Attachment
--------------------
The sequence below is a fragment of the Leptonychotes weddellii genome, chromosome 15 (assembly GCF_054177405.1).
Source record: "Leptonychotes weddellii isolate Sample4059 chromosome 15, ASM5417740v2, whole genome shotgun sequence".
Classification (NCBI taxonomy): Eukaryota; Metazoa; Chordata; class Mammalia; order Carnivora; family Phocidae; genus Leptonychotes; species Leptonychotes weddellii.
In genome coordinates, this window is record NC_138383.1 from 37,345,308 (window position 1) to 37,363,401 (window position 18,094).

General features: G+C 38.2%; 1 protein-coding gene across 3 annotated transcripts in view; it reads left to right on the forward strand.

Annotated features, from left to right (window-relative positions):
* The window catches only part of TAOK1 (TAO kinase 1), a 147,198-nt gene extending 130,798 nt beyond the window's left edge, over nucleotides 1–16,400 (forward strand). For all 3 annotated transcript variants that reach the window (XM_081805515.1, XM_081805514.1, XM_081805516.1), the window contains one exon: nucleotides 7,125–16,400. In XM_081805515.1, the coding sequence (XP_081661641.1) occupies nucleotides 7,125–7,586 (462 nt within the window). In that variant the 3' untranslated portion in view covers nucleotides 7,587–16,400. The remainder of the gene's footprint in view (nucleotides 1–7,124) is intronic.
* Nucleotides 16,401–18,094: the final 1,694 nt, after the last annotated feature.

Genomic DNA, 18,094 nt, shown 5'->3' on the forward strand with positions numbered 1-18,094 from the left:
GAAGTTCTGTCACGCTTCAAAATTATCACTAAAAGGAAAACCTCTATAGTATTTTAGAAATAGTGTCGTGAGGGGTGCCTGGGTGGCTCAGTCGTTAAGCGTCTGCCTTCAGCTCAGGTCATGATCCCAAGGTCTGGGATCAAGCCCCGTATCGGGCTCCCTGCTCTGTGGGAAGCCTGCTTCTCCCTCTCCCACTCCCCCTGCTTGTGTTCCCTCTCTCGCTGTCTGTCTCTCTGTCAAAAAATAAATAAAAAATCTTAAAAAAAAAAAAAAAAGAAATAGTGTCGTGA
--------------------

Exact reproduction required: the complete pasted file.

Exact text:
The sequence below is a fragment of the Leptonychotes weddellii genome, chromosome 15 (assembly GCF_054177405.1).
Source record: "Leptonychotes weddellii isolate Sample4059 chromosome 15, ASM5417740v2, whole genome shotgun sequence".
Classification (NCBI taxonomy): Eukaryota; Metazoa; Chordata; class Mammalia; order Carnivora; family Phocidae; genus Leptonychotes; species Leptonychotes weddellii.
In genome coordinates, this window is record NC_138383.1 from 37,345,308 (window position 1) to 37,363,401 (window position 18,094).

General features: G+C 38.2%; 1 protein-coding gene across 3 annotated transcripts in view; it reads left to right on the forward strand.

Annotated features, from left to right (window-relative positions):
* The window catches only part of TAOK1 (TAO kinase 1), a 147,198-nt gene extending 130,798 nt beyond the window's left edge, over nucleotides 1–16,400 (forward strand). For all 3 annotated transcript variants that reach the window (XM_081805515.1, XM_081805514.1, XM_081805516.1), the window contains one exon: nucleotides 7,125–16,400. In XM_081805515.1, the coding sequence (XP_081661641.1) occupies nucleotides 7,125–7,586 (462 nt within the window). In that variant the 3' untranslated portion in view covers nucleotides 7,587–16,400. The remainder of the gene's footprint in view (nucleotides 1–7,124) is intronic.
* Nucleotides 16,401–18,094: the final 1,694 nt, after the last annotated feature.

Genomic DNA, 18,094 nt, shown 5'->3' on the forward strand with positions numbered 1-18,094 from the left:
GAAGTTCTGTCACGCTTCAAAATTATCACTAAAAGGAAAACCTCTATAGTATTTTAGAAATAGTGTCGTGAGGGGTGCCTGGGTGGCTCAGTCGTTAAGCGTCTGCCTTCAGCTCAGGTCATGATCCCAAGGTCTGGGATCAAGCCCCGTATCGGGCTCCCTGCTCTGTGGGAAGCCTGCTTCTCCCTCTCCCACTCCCCCTGCTTGTGTTCCCTCTCTCGCTGTCTGTCTCTCTGTCAAAAAATAAATAAAAAATCTTAAAAAAAAAAAAAAAAGAAATAGTGTCGTGA